Clean Getaway [electronic resource] / Nic Stone

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    • Abstract:
      Summary: From New York Times bestselling author Nic Stone comes a middle-grade road-trip story through American race relations past and present, perfect for Black History Month and for fans of Jacqueline Woodson and Jason Reynolds. How to Go on an Unplanned Road Trip with Your Grandma: Grab a Suitcase: Prepacked from the big spring break trip that got CANCELLED. Fasten Your Seatbelt: G'ma's never conventional, so this trip won't be either. Use the Green Book: G'ma's most treasured possession. It holds history, memories, and most important, the way home. What Not to Bring: A Cell Phone: Avoid contact with Dad at all costs. Even when G'ma starts acting stranger than usual. Set against the backdrop of the segregation history of the American South, take a trip with New York Times bestselling Nic Stone and an eleven-year-old boy who is about to discover that the world hasn't always been a welcoming place for kids like him, and things aren't always what they seem—his G'ma included. Real historical elements like the Green Book, the subject and namesake of the recent Oscar winning film, make this an educational and powerful read.
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Booklist Reviews 2019 October #2

*Starred Review* Stone's (Odd One Out, 2018) heartwarming, character-centered, and humorous middle-grade debut is a sure-fire winner in this timely story about a boy retracing the South's segregationist past with his grandmother. Black middle-schooler and computer whiz William Scoob Lamar is looking forward to being grounded for the entirety of spring break when his grandmother, an octogenarian white woman, whisks him away in a brand-new Winnebago on a trip to retrace her history. The ways in which G'ma's days of old dovetail with the American civil rights movement do more than teach Scoob about the injustices of Jim Crow and the fight for equality; each stop provides clues to deciphering the mystery surrounding his grandfather's life in prison and estrangement from Scoob's father. Adding Scoob's wry conversational observations about the odyssey to maps and a Green Book, an essential travel guide for African Americans designed to help them find accommodations willing to admit them and avoid towns known for terrorizing Black people, contributes levity and realism to what could have been a topic too emotionally heavy for middle-grade readers. Instead, it explores an integral part of America's past through the lens of one family's journey to mutual understanding and eventual generational acceptance. An absolute firecracker of a book and a must-have for children's collections. Grades 5-8. Copyright 2019 Booklist Reviews.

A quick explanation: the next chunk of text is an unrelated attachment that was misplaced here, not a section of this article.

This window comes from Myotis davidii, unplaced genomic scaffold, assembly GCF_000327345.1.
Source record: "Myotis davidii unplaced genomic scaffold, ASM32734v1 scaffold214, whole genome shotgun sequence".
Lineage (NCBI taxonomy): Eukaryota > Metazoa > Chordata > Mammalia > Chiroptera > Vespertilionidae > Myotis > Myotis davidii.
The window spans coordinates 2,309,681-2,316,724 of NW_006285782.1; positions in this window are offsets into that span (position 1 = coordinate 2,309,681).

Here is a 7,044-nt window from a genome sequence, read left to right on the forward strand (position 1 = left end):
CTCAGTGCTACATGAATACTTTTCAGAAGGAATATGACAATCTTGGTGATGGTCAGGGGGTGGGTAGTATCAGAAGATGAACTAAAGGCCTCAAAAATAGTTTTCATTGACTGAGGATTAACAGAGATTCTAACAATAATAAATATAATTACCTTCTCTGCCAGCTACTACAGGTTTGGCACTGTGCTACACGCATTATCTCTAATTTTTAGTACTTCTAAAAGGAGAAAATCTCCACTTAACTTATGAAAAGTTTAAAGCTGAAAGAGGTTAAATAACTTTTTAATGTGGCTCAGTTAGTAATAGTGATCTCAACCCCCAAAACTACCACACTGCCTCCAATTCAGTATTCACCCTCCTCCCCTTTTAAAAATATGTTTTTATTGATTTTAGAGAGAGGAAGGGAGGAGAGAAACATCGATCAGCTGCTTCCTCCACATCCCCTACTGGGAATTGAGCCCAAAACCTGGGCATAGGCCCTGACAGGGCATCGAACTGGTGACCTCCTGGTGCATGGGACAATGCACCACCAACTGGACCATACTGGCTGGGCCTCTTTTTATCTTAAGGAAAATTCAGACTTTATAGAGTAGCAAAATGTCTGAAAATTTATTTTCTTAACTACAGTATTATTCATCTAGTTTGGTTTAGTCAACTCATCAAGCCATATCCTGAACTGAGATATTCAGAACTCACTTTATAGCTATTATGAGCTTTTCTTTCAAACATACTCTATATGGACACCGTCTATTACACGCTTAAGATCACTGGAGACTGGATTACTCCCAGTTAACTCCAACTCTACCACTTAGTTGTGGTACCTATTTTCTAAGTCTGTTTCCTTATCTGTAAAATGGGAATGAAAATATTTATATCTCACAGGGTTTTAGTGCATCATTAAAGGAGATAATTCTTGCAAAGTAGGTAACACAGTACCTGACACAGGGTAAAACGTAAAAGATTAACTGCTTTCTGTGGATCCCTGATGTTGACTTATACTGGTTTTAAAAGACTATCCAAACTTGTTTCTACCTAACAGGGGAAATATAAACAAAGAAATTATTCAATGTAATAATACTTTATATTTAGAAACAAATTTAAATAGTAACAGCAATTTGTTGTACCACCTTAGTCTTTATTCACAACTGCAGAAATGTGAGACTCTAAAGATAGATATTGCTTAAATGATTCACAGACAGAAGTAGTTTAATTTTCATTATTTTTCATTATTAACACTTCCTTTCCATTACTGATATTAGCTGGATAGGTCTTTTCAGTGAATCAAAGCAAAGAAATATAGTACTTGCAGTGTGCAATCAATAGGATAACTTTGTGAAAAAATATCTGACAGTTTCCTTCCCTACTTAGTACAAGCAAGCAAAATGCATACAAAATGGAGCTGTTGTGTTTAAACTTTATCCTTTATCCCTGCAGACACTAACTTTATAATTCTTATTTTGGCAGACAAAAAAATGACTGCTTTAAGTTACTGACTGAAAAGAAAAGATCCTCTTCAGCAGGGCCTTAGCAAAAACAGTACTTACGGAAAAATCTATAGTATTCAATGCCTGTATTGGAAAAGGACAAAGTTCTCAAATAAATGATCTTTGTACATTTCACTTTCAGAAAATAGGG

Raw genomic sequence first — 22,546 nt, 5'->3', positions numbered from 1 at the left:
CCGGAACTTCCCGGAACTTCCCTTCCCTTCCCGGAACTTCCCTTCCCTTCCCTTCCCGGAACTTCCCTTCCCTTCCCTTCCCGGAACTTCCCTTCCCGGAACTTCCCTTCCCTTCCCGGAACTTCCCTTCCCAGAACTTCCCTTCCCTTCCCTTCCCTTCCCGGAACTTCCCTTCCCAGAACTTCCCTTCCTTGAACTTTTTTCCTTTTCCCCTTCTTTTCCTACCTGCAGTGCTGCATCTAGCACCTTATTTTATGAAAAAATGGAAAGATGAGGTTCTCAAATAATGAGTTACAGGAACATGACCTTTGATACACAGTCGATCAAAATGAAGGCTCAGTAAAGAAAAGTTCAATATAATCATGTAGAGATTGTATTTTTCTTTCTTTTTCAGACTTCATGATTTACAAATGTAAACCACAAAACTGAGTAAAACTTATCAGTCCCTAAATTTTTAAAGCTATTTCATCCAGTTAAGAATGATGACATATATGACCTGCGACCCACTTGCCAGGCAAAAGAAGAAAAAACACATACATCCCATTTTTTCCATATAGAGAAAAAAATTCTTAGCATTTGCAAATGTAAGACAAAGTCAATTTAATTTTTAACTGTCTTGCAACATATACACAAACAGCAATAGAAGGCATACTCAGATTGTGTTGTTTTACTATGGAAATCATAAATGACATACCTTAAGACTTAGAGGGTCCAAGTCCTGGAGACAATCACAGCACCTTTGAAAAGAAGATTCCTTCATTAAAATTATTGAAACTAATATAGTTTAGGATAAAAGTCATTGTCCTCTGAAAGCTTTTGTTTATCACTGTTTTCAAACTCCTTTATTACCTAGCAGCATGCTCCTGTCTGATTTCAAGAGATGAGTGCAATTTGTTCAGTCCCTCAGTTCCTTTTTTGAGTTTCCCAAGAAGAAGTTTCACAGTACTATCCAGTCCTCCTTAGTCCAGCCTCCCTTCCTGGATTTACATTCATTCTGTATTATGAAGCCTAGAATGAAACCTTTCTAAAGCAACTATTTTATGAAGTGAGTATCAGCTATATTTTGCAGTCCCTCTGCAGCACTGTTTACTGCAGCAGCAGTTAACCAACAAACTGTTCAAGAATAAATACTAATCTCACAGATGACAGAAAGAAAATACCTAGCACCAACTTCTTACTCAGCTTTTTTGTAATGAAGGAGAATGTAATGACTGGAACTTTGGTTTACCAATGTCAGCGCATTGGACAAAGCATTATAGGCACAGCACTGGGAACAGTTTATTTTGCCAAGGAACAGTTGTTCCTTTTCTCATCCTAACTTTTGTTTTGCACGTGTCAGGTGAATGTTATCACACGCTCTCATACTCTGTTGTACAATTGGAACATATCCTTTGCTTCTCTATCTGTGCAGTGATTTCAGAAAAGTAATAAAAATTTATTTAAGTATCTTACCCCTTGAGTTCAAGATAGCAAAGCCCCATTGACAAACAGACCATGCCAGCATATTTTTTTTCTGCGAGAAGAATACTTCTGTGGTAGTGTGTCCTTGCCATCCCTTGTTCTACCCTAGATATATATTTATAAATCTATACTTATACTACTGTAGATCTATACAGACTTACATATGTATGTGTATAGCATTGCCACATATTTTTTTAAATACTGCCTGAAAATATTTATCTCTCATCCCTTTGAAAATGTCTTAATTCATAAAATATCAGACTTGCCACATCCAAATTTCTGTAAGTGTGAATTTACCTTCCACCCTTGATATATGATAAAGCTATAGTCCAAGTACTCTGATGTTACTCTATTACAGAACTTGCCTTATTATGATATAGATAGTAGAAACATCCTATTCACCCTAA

Horn Book Magazine Reviews 2020 #3

When G'ma asks Scoob to go on "a little adventure" during spring break, he doesn't hesitate to say yes (especially since he's been grounded for fighting at school). Once inside her "sweet ride"-the new RV she bought after selling her house-Scoob isn't so sure he made the right choice. First, there are the people on the road who look at them funny because he is Black and she is white. Then there's G'ma's treasure box, which contains old maps, postcards, newspaper clippings, and a copy of Travelers' Green Book: For Vacation Without Aggravation, 1963. Next, Scoob catches his grandmother changing license plates and refusing to answer Dad's calls. Finally, there's G'ma talking in her sleep about "fixing it." But what is "it"? Scoob isn't so sure he knows who his grandmother is anymore. Young readers will enjoy the mystery and suspense created by G'ma's unusual behavior and the family secrets that are revealed. Occasional maps and illustrations appear throughout, highlighting important moments in each chapter. This middle-grade debut by Stone (Dear Martin, rev. 11/17; Jackpot, rev. 11/19) is an entertaining and unexpected intergenerational caper. Nicholl Denice Montgomery May/June 2020 p.134 Copyright 2020 Horn Book Magazine Reviews.

PW Reviews 2019 October #3

Part history lesson, part road trip, this notable middle grade debut by Stone (Jackpot) stars William "Scoob" Lamar, a biracial, black-presenting 12-year-old, as he heads off on a road trip with his beloved grandmother, G'ma, who is white. He mostly goes to escape a punishment from his father, but as the two make their way through the South, Scoob learns more about the grandfather whom he never met, the interracial couple's 1963 road trip, which G'ma aims to complete, and the ways in which the world has changed and remained the same. As they make their way toward Juarez, Mexico, Scoob begins to suspect that G'ma might be up to something more suspicious than recreating a vacation and becomes torn between contacting another adult and protecting his grandmother. This dual tour through pre– and post–civil rights movement America confronts the country's difficult past, including how fraught with danger travel was to the average black citizen, while raising questions about what progress should look like. A heartwarming, family-centered adventure that will leave readers guessing until the end. Ages 8–12. Agent: Rena Rossner, the Deborah Harris Agency. (Jan.)

Copyright 2019 Publishers Weekly.